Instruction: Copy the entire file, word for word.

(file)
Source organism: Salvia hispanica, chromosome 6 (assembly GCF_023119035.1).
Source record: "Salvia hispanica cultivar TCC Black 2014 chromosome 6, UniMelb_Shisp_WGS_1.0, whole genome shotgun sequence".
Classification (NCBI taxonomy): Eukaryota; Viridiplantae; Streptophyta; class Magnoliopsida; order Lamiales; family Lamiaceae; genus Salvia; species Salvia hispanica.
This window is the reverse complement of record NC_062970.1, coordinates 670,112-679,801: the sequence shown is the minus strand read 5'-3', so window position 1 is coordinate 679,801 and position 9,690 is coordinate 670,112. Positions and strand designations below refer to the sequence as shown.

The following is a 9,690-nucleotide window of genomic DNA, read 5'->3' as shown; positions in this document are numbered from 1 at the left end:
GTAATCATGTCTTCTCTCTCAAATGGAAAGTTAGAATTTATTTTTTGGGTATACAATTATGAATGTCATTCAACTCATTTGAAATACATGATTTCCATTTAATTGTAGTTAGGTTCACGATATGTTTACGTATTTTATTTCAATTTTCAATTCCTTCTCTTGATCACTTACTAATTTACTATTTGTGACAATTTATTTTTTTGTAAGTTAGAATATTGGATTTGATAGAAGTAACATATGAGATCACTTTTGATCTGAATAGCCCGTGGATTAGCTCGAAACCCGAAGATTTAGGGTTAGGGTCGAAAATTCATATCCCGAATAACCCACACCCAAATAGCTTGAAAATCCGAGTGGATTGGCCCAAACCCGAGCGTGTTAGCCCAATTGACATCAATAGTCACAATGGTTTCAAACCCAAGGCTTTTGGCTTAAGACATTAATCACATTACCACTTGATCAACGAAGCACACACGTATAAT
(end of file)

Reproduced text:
Source organism: Salvia hispanica, chromosome 6 (assembly GCF_023119035.1).
Source record: "Salvia hispanica cultivar TCC Black 2014 chromosome 6, UniMelb_Shisp_WGS_1.0, whole genome shotgun sequence".
Classification (NCBI taxonomy): Eukaryota; Viridiplantae; Streptophyta; class Magnoliopsida; order Lamiales; family Lamiaceae; genus Salvia; species Salvia hispanica.
This window is the reverse complement of record NC_062970.1, coordinates 670,112-679,801: the sequence shown is the minus strand read 5'-3', so window position 1 is coordinate 679,801 and position 9,690 is coordinate 670,112. Positions and strand designations below refer to the sequence as shown.

The following is a 9,690-nucleotide window of genomic DNA, read 5'->3' as shown; positions in this document are numbered from 1 at the left end:
GTAATCATGTCTTCTCTCTCAAATGGAAAGTTAGAATTTATTTTTTGGGTATACAATTATGAATGTCATTCAACTCATTTGAAATACATGATTTCCATTTAATTGTAGTTAGGTTCACGATATGTTTACGTATTTTATTTCAATTTTCAATTCCTTCTCTTGATCACTTACTAATTTACTATTTGTGACAATTTATTTTTTTGTAAGTTAGAATATTGGATTTGATAGAAGTAACATATGAGATCACTTTTGATCTGAATAGCCCGTGGATTAGCTCGAAACCCGAAGATTTAGGGTTAGGGTCGAAAATTCATATCCCGAATAACCCACACCCAAATAGCTTGAAAATCCGAGTGGATTGGCCCAAACCCGAGCGTGTTAGCCCAATTGACATCAATAGTCACAATGGTTTCAAACCCAAGGCTTTTGGCTTAAGACATTAATCACATTACCACTTGATCAACGAAGCACACACGTATAAT